What’s Next for Consumer Data Security?

Posted on September 29, 2017 by Laura Lam

For Equifax, the fallout from its massive data breach is far from over.  The company is facing numerous inquiries from government agencies and even lawsuits.  The breach exposed serious flaws in the financial system’s consumer data security framework.  So how can the financial services industry protect against fraud in the future?  How can they make things safer?

According to a new report from ratings agency DBRS, the answer to making things safer is to further embrace technology.  Specifically, DBRS states that it believes the financial services industry needs to move towards biometric security, which would provide additional layers of protection that a Social Security number can’t provide.

“DBRS believes it is likely that some type of authentication feature will eventually be introduced into the credit process so that lenders can ensure that the person applying for credit is legitimate,” said DBRS Managing Director Kathleen Tillwitz.  “These verifications may include fingerprints, palm prints, retina iris authentication, voice identification and/or facial recognition.”

Basically, the idea is that it would be more difficult to perpetrate financial fraud if financial services companies also required biometric security measures.  According to Tillwitz, many government agencies and companies are already moving towards biometrics so adoption should not be that difficult.  “Since the technology for these security practices is readily available and currently being used by many companies, including the FBI, law enforcement, department stores, hospitals and Apple, DBRS believes the timeline for implementation could be quick if a company wanted to incorporate these security features into their processes,” she states.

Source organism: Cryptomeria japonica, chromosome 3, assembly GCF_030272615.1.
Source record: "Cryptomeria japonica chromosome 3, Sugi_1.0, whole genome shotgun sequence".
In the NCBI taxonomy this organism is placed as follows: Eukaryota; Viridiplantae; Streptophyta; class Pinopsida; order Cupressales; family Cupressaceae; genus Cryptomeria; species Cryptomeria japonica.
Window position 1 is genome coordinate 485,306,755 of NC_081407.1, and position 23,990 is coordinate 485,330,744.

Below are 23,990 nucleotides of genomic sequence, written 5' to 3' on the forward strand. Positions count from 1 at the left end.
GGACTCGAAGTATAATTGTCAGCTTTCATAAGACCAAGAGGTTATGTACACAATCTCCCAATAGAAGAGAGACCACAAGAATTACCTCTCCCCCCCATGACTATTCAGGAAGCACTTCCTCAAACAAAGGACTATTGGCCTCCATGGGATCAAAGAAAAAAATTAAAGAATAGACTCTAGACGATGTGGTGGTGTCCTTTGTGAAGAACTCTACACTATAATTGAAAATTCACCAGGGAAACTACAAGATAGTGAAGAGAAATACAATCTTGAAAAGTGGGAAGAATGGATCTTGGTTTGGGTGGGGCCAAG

“Therefore, in addition to increased cybersecurity measures, DBRS anticipates some type of biometrics will eventually be incorporated into the credit approval process at many firms as companies try to find new and innovative ways to save them the millions of dollars currently being lost due to fraud,” Tillwitz adds.

Source:  HousingWire